When people are in need of help, our community steps up. It’s who we are as a city. This is the right thing to do.”


“Today reinforces what many of us already know: that San Antonio is a city that steps up and ensures that those who live here and those who pass through here are taken care of. Our residents are full of compassion—people know when it is our responsibility to help.

Earlier this year, many of us expected the flow of migrants to slow down. Now months later, there’s still no end in sight. The beautiful thing about local government is that we can respond nimbly and swiftly to changing conditions on the ground.

The funds we approved today amount to less than 100th of one penny from each San Antonio resident. That is not too much to ask to ensure women and children are safe and fed. We will continue to demand that Congress appropriate funds to reimburse communities like ours, McAllen, and many others currently dealing with this humanitarian concern.”


"The critical point in our response to the increased number of asylum seekers coming to our city is the place where compassion meets action. We should make sure that our city is ready to meet the wave of women, children and men that we know is coming.

I have confidence in our city’s capacity for turning compassion into practical action because challenges like this bring out the best in our community - as it has time and time again.

Our city’s character compels us to face this in a way that sets an example for the state and for the nation, to make sure we put resources in place with a city-wide effort.

The challenge has a very specific goal: the City will match community donations for this effort at one dollar for every two dollars donated, up to $55,000. This means we need to raise an initial $110,000.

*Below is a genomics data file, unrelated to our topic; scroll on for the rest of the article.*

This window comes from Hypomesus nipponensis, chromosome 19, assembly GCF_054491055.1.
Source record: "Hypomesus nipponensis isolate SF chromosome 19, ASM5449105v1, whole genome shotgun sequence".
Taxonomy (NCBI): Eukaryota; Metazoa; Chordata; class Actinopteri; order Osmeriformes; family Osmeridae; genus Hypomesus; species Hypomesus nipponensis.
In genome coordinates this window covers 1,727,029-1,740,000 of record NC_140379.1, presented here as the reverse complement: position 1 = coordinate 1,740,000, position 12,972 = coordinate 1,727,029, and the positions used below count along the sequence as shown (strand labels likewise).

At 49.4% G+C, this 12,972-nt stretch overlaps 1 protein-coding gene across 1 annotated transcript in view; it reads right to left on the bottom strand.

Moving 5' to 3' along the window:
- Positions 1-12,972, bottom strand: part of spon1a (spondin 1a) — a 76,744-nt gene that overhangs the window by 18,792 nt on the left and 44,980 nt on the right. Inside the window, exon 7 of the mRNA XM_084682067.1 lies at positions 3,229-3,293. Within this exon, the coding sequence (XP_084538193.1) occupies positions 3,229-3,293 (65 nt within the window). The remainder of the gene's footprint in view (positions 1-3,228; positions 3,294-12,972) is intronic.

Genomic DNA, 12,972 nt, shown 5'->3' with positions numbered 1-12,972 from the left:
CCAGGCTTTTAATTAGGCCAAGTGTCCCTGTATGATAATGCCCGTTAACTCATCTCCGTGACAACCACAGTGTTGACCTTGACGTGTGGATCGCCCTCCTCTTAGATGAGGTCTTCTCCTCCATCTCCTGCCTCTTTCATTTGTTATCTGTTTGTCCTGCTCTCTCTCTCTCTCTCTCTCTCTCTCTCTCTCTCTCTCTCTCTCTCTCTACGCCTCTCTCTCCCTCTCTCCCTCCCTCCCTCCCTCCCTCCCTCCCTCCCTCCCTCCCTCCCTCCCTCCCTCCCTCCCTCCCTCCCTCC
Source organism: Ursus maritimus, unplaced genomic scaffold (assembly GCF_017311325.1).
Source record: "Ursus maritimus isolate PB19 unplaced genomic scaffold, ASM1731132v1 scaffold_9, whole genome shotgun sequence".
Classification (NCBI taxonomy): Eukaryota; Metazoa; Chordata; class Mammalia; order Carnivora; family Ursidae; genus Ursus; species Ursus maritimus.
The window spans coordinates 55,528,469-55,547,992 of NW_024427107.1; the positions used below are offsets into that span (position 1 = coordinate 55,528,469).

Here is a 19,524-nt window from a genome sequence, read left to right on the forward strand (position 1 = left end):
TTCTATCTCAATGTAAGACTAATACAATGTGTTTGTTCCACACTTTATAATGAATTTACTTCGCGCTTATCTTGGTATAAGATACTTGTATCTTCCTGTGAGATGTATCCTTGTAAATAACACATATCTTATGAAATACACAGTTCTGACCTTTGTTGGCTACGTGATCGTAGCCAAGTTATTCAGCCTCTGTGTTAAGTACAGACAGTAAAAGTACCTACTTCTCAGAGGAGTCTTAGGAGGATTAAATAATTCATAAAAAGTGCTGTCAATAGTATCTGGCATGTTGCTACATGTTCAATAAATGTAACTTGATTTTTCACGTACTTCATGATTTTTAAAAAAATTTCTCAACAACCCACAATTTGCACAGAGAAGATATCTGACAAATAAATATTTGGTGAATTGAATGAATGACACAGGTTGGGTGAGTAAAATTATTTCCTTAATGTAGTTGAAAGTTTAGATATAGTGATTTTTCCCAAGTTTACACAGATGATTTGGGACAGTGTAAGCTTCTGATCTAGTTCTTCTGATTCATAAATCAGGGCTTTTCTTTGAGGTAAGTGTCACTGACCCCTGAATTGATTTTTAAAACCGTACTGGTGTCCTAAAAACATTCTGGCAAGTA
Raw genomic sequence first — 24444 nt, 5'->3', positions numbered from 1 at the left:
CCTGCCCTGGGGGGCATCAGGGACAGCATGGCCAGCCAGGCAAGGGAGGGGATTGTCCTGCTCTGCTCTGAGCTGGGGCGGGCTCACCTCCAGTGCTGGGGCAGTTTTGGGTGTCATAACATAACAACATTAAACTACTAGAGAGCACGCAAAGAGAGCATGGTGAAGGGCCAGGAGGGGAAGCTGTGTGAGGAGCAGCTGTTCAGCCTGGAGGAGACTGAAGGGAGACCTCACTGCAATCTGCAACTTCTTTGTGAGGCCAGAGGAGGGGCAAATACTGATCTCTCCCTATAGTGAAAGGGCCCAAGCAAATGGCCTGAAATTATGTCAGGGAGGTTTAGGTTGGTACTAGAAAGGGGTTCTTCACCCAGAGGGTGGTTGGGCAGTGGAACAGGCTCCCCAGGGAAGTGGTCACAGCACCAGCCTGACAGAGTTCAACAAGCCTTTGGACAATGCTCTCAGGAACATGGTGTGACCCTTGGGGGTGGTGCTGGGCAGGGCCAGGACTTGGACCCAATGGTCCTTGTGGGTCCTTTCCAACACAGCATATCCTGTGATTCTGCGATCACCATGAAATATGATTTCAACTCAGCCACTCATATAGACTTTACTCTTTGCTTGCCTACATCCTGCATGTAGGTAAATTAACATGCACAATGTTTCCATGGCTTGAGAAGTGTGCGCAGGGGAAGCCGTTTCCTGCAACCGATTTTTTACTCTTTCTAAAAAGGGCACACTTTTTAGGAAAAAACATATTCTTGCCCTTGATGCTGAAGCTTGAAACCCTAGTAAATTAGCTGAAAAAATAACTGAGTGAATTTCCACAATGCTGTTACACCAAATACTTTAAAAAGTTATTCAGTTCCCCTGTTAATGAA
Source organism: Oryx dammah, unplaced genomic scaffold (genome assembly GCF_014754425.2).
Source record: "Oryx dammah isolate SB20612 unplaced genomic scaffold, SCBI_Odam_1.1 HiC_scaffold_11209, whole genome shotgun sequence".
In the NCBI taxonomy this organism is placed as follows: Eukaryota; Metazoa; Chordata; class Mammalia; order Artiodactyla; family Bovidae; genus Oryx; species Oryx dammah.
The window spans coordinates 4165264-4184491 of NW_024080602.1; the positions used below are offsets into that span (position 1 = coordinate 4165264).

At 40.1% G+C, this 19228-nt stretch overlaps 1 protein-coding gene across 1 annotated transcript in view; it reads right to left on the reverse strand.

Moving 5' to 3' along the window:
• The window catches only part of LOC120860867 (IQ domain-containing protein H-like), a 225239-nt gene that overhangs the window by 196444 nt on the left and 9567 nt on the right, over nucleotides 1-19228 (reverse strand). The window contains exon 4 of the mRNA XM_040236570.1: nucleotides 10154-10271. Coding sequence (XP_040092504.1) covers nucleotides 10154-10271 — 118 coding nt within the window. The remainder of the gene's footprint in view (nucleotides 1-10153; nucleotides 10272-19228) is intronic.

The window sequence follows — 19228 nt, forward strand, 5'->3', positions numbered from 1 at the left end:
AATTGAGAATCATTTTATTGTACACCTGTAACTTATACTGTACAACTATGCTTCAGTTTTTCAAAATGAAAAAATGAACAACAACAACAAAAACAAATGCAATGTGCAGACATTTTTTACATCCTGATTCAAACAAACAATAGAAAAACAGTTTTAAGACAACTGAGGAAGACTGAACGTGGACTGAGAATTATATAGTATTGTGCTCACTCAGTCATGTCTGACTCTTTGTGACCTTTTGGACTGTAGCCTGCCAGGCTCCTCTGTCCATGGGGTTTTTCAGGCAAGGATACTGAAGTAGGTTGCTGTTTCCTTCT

Monetary donations to meet the City’s matching challenge can be made to Catholic Charities. There’s also a need for other items, specifically adult and children’s underwear, hygiene products and Pedialyte, which can be made to the San Antonio Food Bank."


“Today, I had the opportunity to officially welcome students from St. Anthony Catholic School to their first City Council meeting. It was quite fitting that Coach Stringer’s AP Human Geography class witnessed their City stand with the influx of migrant human beings from various countries who are in need of basic resources like food and shelter as they seek to start their life in America. City Council’s unanimous support of the resource center for those seeking asylum affirms that San Antonio will not balk at the opportunity to help others.

Thank you to Catholic Charities, Archdiocese of San Antonio, Inc., San Antonio Food Bank, Travis Park United Methodist Church, the Interfaith Welcome Coalition, and all of the organizations that rushed in to help and haven’t stopped since.

Today, our future leaders saw that compassion is in our DNA here in San Antonio. I hope you will join me in donating funds, basic necessities like underwear, or even your time to helping those seeking asylum. Please visit the Catholic Charities or the San Antonio Food Bank pages for more information on how you can contribute.”